John Severin, Eisner Hall of Fame winner and one of the last of the legendary EC artists, died Sunday in Denver, Colorado. He was 90.
Severin was among the greatest draftsmen of the EC crew. He was especially well known for his western comics and war comics, but worked across many genres, including a 45 year stint drawing for Cracked magazine, doing numerous parodies and creating the definitive version of the company mascot, janitor Sylvester P. Smythe.
In recent years he had continued to work, with his last new material coming from Dark Horse last year on Sir Edward Grey: Witchfinder.
His family has released a statement:
Internationally acclaimed illustrator-cartoonist, John Powers Severin (1921-2012), passed away Sunday, February 12, 2012 at his home in Denver, Colorado with his family by his side.
He was 90 years old.
Throughout his sixty plus year career in comic illustration and cartooning, Severin gained world-wide notoriety and is regarded by many fans, friends, historians, and colleagues as a truly distinctive and brilliant artist.
Long-time friend and former president and chairman of Marvel Comics, Stan Lee states, “He had an art style that was uniquely and distinctly his own.The minute you looked at his artwork you knew you were looking at a John Severin illustration; it could be no one else. Besides his inimitable style, there was a feeling of total authenticity to whatever he drew, whether it was a Western, a crime story, a superhero saga or a science fiction yarn. Not only was his penciling the very finest, but his inking, too, had a distinctive Severin touch that made every strip he rendered stand out like a winner”.
So, I’ve spent the last few weeks ranting and raving about DC. And face it, there’s still plenty there to mine. From their recent canning of six titles and announcing six more (none of which I think will last a year) to their recently leaked ”sticker logo”… I could have a field day continuing to bash and dash. But alas, I grow weary of being hypocritical. I bitch and moan about them a ton, yet the majority of the cash flowing out of my pocket to frivolity generally concerns a majority of DC books, and related merchandise. So, for now, I’m waving a white flag, and turning my gaze elsewhere. Somewhere dashing, daring, and dare I say… Valiant.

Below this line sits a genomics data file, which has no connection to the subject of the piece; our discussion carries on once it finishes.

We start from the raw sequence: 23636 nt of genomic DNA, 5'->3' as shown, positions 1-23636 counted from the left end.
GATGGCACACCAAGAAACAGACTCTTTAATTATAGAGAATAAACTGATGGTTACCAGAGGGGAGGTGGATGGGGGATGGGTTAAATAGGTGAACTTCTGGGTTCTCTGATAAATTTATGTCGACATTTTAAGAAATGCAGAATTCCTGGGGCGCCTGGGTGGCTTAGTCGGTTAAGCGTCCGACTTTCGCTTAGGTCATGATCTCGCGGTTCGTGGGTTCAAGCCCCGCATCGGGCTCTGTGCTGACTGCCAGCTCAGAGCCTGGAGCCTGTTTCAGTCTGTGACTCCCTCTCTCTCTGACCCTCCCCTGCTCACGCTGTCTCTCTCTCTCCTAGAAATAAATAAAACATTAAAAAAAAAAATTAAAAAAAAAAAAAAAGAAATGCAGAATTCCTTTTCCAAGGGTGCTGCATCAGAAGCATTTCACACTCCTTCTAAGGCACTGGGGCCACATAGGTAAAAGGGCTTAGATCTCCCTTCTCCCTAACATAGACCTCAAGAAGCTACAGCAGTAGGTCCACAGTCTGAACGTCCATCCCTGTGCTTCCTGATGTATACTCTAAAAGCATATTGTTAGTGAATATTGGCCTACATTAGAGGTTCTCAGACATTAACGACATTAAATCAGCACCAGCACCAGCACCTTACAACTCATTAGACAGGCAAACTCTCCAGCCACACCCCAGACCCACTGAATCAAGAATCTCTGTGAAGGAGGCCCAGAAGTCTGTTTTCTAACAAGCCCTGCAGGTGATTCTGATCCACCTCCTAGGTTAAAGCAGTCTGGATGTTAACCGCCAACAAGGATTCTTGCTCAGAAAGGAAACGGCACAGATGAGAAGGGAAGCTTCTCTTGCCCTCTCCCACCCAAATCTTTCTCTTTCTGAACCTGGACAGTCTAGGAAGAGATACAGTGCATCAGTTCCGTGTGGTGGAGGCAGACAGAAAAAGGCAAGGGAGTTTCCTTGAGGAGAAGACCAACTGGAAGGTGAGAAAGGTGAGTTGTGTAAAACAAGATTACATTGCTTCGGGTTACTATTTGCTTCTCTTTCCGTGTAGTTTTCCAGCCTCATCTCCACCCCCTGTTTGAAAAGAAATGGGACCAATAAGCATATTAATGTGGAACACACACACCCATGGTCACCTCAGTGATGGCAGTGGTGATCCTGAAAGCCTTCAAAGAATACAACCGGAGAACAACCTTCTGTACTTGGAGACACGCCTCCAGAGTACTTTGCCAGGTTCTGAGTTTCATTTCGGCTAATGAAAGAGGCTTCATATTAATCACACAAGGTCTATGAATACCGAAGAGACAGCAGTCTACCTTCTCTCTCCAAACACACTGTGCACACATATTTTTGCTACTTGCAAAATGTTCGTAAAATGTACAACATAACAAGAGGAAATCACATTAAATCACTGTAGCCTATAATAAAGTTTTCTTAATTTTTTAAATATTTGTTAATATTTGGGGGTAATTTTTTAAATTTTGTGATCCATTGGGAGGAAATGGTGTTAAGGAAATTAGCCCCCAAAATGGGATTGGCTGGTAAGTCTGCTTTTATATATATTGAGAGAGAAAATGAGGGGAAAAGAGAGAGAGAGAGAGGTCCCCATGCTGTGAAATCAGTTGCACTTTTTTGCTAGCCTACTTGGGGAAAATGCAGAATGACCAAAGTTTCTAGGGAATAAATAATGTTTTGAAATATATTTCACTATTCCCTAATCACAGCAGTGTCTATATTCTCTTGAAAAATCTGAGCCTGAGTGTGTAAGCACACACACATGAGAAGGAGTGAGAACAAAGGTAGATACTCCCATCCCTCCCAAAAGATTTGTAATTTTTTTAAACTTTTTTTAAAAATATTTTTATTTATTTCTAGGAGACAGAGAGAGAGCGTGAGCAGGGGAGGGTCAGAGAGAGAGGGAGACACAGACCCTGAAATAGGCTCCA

On May 2nd, Valiant Comics will be reborn. Their flagship title, X-O Manowar, will hit the shelves. I will admit freely to you all that I know nothing of the Valiant universe. Let’s quickly Wikipedia that, for those in a similar boat. Wow, what a story! In 1989, Jim Shooter, one of the Allman Brothers crew, and some other financiers tried to buy up Marvel. They didn’t get it. Thus Valiant was born! They got a few heavy-hitters, and released a line of books. In 1994, they got dumped by their initial investors, scooped up by then-important video game creator Acclaim, and died a slow and boring death as their continuity-heavy line became too heavy a load to bear. Legal battles and the like kept things grounded for a while, but as you’ll now note: it’s all been solved, and the line will reconvene with Free Comic Book Day 2012. And due largely to some lackluster books by DC, and Marvel’s Next-Big-Waste of Time, I’m at a loss for why I shouldn’t take this as a sign to give Valiant a shot.
A recent press release for the budding brand hyped the announcement of the creative team for X-O. Surrogates scribe Robert Venditti and Conan artist Cary Nord will unite to bring us a tale of a time-lost ancient warrior given amazing future technology and plopped on the populace in 2012. Color me intrigued. I happen to love the Surrogates original graphic novel, and sneak peaks at the pencils of Nord show me that the book will look amazing to boot.
But this leads me to the bigger question. What is Valiant’s battle plan? Will they rise up and be a contender with the Big Two? I doubt it. The marketplace is crowded as it is. Image, Dark Horse, IDW, Dynamite, Avatar, and Boom! all struggle to keep a cohesive line. Face it, each of those aforementioned second stringers all have one or two big fish, and then spread themselves thin on bargain-bin fodder from licensed properties that appeal to the niche audiences. Well… the niche of this niche, if you get my drift.
Mind you, I’m not trying to poop on the parade, I’m just wary for any “line launch” in a continually crowded comic rack. And a subsequent Google search doesn’t even have the company site at #1 in the rankings. What appears to be a company website is just a form with “Notify Me!” on it. Bad mojo my friends.
Let us consider Boom! Studios’ Stan Lee line, launched in 2010. Four books with solid concepts released very close to one another. The critics didn’t quite rave about any of them, and I rarely hear anyone discuss them at the shop when I pop in on new comic book day. Valiant certainly has picked a good time to strike, but I’m hoping it’s done more intelligently. Case in point?